Caps owner Ted Leonsis sounds off at Toronto Star columnist Damien Cox

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Thumbnail image for tedleonsis3.jpgWhile others have said their piece about the Ilya Kovalchuk contract resolution, sometimes the fallout from that can be that words get exchanged between interested parties. Take Toronto Star columnist Damien Cox. Cox’s response to the resolution declares that the resolution has pitted owners against other owners when discussing the monster deals signed by the likes of Kovalchuk and Marian Hossa. In an effort to drum up a bit more attention, Cox decides to add a few more names to his list.

Yet in recent years, despite the constant admonitions of Bettman and his right-hand man, Bill Daly, not to sign contracts with double-digit terms or these torqued arrangements designed to give players huge dollars with reduced cap hits, one after another these Bettman “supporters” have ignored him.

Ted Leonsis, to name another, was a hawk during the last labour struggle and now drinks deeply and gratefully from the revenue-sharing trough. The president of his Washington Capitals, Dick Patrick, is part of one of hockey’s most famous families and a committed league man.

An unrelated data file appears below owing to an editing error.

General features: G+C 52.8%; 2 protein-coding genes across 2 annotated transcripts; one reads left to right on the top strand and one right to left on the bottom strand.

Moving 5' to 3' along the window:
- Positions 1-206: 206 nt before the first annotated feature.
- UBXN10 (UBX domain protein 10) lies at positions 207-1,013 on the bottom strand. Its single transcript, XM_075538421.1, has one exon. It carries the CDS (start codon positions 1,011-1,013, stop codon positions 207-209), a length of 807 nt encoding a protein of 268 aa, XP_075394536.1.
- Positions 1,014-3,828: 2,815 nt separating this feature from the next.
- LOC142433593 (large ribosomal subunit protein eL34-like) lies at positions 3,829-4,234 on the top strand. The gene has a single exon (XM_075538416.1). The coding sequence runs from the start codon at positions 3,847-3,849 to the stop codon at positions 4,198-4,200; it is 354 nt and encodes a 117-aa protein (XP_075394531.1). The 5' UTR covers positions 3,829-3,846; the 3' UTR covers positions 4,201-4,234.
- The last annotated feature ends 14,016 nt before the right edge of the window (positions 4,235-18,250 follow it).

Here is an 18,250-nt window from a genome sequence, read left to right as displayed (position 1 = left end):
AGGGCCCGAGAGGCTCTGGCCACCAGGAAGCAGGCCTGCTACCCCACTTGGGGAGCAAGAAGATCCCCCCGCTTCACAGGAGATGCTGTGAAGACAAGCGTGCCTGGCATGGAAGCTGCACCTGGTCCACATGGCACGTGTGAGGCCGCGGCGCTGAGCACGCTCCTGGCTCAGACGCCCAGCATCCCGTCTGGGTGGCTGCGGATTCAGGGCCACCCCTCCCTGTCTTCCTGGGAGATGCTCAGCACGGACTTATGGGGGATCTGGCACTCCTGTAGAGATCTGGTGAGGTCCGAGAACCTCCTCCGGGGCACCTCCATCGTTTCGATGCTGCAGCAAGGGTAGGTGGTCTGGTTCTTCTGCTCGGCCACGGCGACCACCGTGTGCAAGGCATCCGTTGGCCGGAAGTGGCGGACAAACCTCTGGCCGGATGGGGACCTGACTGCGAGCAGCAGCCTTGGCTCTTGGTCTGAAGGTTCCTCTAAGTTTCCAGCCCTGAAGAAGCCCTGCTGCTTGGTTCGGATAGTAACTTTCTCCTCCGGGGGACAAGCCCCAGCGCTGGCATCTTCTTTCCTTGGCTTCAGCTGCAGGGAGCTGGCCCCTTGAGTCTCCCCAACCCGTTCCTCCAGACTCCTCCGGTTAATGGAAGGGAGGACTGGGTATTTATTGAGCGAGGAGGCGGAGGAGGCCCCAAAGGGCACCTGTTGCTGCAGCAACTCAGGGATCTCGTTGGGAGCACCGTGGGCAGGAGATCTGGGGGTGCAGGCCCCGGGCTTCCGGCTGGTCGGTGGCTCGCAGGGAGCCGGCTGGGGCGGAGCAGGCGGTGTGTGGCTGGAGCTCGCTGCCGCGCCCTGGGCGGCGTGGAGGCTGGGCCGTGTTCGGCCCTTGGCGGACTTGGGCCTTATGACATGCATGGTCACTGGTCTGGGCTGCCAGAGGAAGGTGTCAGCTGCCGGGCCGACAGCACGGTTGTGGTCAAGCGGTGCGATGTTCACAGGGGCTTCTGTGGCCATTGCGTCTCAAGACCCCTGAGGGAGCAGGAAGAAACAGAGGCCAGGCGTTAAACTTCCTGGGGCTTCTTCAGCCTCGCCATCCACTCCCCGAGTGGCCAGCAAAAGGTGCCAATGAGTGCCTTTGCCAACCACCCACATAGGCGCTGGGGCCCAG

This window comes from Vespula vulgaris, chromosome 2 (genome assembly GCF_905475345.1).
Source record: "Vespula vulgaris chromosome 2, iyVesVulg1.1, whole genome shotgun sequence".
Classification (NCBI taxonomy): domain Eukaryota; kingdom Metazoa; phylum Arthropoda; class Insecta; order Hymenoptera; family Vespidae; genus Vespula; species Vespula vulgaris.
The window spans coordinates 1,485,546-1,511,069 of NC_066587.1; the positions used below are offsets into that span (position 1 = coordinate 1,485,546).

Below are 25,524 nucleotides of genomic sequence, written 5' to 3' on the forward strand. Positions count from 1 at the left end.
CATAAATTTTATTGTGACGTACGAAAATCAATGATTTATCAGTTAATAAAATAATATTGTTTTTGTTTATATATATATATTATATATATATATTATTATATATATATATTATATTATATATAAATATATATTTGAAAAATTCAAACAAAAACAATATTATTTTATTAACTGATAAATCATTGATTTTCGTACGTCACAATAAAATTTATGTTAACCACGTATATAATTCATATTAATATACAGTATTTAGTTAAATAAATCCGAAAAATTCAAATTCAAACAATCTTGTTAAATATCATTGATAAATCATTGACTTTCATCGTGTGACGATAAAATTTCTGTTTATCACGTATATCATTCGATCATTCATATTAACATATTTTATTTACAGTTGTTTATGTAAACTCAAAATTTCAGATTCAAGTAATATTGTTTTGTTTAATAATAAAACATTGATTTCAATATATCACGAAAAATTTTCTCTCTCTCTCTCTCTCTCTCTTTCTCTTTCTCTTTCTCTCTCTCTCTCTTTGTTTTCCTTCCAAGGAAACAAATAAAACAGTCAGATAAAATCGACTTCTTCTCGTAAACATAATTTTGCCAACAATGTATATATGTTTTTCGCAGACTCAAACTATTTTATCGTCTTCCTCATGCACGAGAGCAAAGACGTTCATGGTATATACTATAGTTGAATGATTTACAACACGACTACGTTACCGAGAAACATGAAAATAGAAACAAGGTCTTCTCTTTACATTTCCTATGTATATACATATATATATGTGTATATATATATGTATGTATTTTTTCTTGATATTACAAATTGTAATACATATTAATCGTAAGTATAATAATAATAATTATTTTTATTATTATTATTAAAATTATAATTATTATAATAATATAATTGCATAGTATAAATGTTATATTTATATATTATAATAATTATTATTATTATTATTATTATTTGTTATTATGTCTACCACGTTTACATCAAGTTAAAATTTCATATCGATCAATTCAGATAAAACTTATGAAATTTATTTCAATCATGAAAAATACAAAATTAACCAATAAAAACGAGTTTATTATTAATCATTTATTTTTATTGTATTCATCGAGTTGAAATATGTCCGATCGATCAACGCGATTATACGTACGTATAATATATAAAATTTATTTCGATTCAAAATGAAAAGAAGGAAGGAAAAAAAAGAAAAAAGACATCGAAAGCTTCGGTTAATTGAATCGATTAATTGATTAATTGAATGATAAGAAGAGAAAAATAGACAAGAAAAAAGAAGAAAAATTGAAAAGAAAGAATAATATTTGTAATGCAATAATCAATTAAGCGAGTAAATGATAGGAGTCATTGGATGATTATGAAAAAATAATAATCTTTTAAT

But when they wanted to give Alexander Ovechkin a 13-year, $124 million contract, one they knew Bettman wouldn’t approve of, they did it anyway. That encouraged others, like the bizarre Tampa twosome of Len Barrie and Oren Koules, to engineer a deal with Vinny Lecavalier that started with a $10 million salary and wound down to $1 million.

Picking out Ted Leonsis is a bit of an interesting strategy. Not just because Cox recently published a book built around the same superstar in Ovechkin but also because Ted Leonsis doesn’t exactly back down from the media spotlight. In fact, Leonsis is a bit of a blogger in his own right and you’d better believe he had a response for Damien Cox.

The 13 year deal signed by Alex Ovechkin was a simple deal. His salary is straight-lined across the life of his contract. There was never an issue with the structure of the contract with the NHL. It was all done in the light of day – honest and transparent. By the rules. The writer of this article knows that. He is just mad because he didn’t have access to Alex Ovechkin when he wrote his book. We don’t agree with his point of view in his book and we won’t have anything to do with him and his book now. He is on his own.